Who’s your favorite fictional villain?
Yep, I said villain. Who’s the guy (or gal) you most love to hate? Why is he or she your favorite?
My favorites aren’t true villains. I think anti-heroes would be a better description. There’s Thor’s adopted brother Loki…the enigmatic Raymond “Red” Reddington of The Blacklist…Dallas’ scheming oilman J.R. Ewing…Victor Newman and his son Adam from The Young and the Restless.
Loki’s done some pretty bad things, I can’t deny that. If I were a criminal defense lawyer defending him, I’d go for the plea deal. He’s sent the Asgardian Destroyer (who, by the way, deserves that title) to kill Thor and trash a small New Mexico town. He’s come to New York City with an alien army, made a big mess and killed a lot of people.
But Loki’s not all bad. He’s dealing with a lot of childhood resentments. He grew up in the shadow of older brother Thor, god of thunder, heir to the throne of Asgard. Their father, Odin, favored Thor and apparently didn’t bother to hide it. Then, Loki found out he wasn’t an Asgardian by blood. Now, his whole identity was a lie, in his eyes. He was angry–and directed all of that anger at Thor. Loki wants the Asgardian throne. He wants to re-establish his identity by becoming king. He wants to take away all that Thor loves.
No matter what he does, I just can’t hate him.
Then there’s The Blacklist‘s brilliantly-written, brilliantly portrayed Raymond “Red” Reddington, the rogue intelligence agent who, after twenty years of eluding capture, suddenly surrenders himself to the FBI–on the same day rookie agent Elizabeth Keen joins the team. He promises to reveal the names on his “blacklist”–the world’s most dangerous criminals–but only to Elizabeth. Why? Looks like there’s a connection between them of which even Elizabeth isn’t aware.
Red is brilliant, manipulative, resourceful, and yes, dangerous under certain circumstances–but with Elizabeth, he’s gentle, protective and caring. Could he be her long-lost father? Looks that way–but with Red, looks can be deceiving.
My all-time favorite bad guy redeemed himself in the end. Dallas‘ J.R. Ewing had screwed over so many people–including members of his own family–that when he was shot, even his parents were on the list of suspects. But J.R., eldest of the three Ewing sons, was driven by a need to prove himself to his father. Brother Gary was their mother’s favorite child, while father Jock favored the youngest brother, Bobby. The original Dallas ended its run with J.R.’s sins catching up to him, prompting him to contemplate suicide. But in the new Dallas series, as old and new enemies closed in on his family, J.R. finally used his “powers” for good–and in his final hours devised a brilliant plot that saved the day for the Ewings. J.R., you’ll be missed!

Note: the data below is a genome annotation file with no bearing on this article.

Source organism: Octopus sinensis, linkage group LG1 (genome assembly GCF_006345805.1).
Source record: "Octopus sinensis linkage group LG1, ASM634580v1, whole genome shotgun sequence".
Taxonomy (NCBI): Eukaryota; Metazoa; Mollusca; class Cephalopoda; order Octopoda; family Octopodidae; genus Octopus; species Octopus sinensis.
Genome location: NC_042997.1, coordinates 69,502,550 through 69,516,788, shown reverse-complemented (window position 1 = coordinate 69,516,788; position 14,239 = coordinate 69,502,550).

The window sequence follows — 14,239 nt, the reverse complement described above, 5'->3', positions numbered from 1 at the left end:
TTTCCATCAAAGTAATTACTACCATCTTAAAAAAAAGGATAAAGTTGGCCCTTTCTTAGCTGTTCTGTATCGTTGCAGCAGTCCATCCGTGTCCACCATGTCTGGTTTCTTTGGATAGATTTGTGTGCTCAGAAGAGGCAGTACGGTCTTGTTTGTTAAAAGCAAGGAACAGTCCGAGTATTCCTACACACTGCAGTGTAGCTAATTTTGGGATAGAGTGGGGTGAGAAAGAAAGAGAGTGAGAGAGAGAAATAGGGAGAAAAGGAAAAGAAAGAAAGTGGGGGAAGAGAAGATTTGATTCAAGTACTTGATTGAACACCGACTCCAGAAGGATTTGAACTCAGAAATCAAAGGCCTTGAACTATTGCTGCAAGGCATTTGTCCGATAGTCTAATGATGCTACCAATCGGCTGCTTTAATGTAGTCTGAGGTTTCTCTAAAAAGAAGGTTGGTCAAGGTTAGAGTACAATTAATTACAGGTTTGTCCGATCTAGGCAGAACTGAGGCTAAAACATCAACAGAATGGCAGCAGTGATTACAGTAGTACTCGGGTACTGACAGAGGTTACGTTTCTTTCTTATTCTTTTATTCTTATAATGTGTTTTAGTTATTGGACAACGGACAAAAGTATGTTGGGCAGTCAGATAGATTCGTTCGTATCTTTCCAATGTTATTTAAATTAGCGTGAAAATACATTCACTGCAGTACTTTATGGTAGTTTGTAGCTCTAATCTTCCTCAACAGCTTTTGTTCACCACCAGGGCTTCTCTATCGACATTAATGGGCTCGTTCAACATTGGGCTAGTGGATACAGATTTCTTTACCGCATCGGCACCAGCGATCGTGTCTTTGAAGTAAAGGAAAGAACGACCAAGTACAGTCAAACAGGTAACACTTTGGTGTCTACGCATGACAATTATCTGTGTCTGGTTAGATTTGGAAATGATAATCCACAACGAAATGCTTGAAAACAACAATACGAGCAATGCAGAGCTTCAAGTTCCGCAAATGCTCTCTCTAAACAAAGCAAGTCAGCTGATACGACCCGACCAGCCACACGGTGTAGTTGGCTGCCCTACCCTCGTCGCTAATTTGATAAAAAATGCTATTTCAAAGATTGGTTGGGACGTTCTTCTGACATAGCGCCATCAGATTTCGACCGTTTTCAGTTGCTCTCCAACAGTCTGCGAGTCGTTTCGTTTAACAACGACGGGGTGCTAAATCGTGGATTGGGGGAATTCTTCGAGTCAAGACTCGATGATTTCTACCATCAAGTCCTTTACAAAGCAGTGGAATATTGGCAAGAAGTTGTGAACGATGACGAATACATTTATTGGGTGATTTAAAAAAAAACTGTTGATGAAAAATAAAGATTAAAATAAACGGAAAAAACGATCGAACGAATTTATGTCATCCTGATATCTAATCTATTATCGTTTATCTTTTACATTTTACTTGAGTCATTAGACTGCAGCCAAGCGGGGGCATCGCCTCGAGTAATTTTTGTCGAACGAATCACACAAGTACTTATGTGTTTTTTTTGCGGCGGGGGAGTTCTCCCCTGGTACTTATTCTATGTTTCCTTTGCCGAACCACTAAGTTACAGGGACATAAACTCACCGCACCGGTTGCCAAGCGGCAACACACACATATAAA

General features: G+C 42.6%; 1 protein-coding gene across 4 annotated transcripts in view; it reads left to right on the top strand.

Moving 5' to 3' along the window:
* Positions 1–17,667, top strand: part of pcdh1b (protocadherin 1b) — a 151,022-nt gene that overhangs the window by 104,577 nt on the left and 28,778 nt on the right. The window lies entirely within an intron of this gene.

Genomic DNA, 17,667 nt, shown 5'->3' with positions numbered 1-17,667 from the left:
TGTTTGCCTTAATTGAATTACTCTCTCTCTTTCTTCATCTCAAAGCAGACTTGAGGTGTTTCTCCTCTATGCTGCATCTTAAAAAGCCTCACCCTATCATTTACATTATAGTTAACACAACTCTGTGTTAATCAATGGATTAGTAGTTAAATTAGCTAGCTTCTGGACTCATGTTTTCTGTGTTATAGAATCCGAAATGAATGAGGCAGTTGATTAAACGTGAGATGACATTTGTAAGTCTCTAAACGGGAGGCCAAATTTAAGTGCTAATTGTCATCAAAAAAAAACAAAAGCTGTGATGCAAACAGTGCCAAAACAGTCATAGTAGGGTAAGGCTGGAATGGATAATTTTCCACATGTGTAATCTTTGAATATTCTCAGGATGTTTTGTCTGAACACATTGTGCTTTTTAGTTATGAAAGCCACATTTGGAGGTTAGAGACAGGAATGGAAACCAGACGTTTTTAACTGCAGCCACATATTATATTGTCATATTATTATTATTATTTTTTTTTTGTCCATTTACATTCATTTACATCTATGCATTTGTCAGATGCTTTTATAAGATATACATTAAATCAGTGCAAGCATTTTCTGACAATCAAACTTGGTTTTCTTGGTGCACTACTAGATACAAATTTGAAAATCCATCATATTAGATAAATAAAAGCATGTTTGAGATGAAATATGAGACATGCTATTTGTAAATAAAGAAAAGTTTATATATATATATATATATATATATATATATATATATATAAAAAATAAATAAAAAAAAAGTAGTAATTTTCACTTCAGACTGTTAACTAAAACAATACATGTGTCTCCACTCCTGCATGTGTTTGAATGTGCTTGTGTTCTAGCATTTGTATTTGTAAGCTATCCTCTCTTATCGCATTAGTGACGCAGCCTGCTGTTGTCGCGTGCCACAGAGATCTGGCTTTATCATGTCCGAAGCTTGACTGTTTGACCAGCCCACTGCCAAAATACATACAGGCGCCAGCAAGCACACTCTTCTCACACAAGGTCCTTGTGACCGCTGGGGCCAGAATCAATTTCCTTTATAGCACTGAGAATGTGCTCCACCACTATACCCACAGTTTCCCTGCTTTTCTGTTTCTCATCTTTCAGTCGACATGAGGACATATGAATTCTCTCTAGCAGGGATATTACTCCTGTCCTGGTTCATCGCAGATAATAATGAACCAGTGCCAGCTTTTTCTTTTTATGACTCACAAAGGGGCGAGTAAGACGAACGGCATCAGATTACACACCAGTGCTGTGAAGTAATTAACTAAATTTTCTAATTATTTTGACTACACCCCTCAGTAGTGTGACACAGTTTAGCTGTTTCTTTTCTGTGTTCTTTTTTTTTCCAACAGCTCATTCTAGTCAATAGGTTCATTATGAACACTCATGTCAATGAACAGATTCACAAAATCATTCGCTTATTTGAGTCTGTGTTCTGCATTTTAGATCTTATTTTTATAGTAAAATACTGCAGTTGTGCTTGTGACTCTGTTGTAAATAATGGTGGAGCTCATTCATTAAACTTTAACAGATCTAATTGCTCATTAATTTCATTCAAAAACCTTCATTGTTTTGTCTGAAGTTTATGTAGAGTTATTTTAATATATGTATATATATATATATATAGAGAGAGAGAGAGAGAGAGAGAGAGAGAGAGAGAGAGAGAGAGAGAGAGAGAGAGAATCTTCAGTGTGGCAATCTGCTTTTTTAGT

The Young and the Restless’ Victor Newman reminds me of J.R.–and in some very basic ways, of my own father. Maybe that’s why I love him. Victor wasn’t always rich and powerful–quite the opposite. Born Christian Miller, his mother left him at an orphanage when his father abandoned the family and she was unable to take care of him on her own. He grew up angry, bitter, and determined to never again be as helpless as he’d been as a child. He reinvented himself–hence the name he chose for himself, “Victor New-Man”–and built a financial empire. He can be ruthless, but he loves his family (on-again-off-again wife Nikki, children Victoria, Nick, Adam and Abby and grandchildren Cassie, Noah, Summer, Reed, Delia, Johnny and Connor) above all else. If only he didn’t have so much trouble showing it–but then, that’s the result of his own troubled childhood, as is his need to control them.
Ironically, the child most like him–Adam–is the one with whom he’s had the most difficult relationship. Adam didn’t know Victor was his father until adulthood. His mother, Hope, raised him on her Kansas farm, only revealing the truth to him on her deathbed. Victor persuaded him to go to Genoa City–but Adam was rejected from the start by Victoria and Nick (Abby didn’t yet know she was Victor’s child, either). Adam worked to prove himself, but nothing he did seemed to please his father. When he discovered he was a father himself–to ex-wife Chelsea’s baby boy, Connor–he vowed to be a better father than his dad had been to him.
That’s my list. Who are your favorite villains–in books, TV or movies–and why do you love to hate them?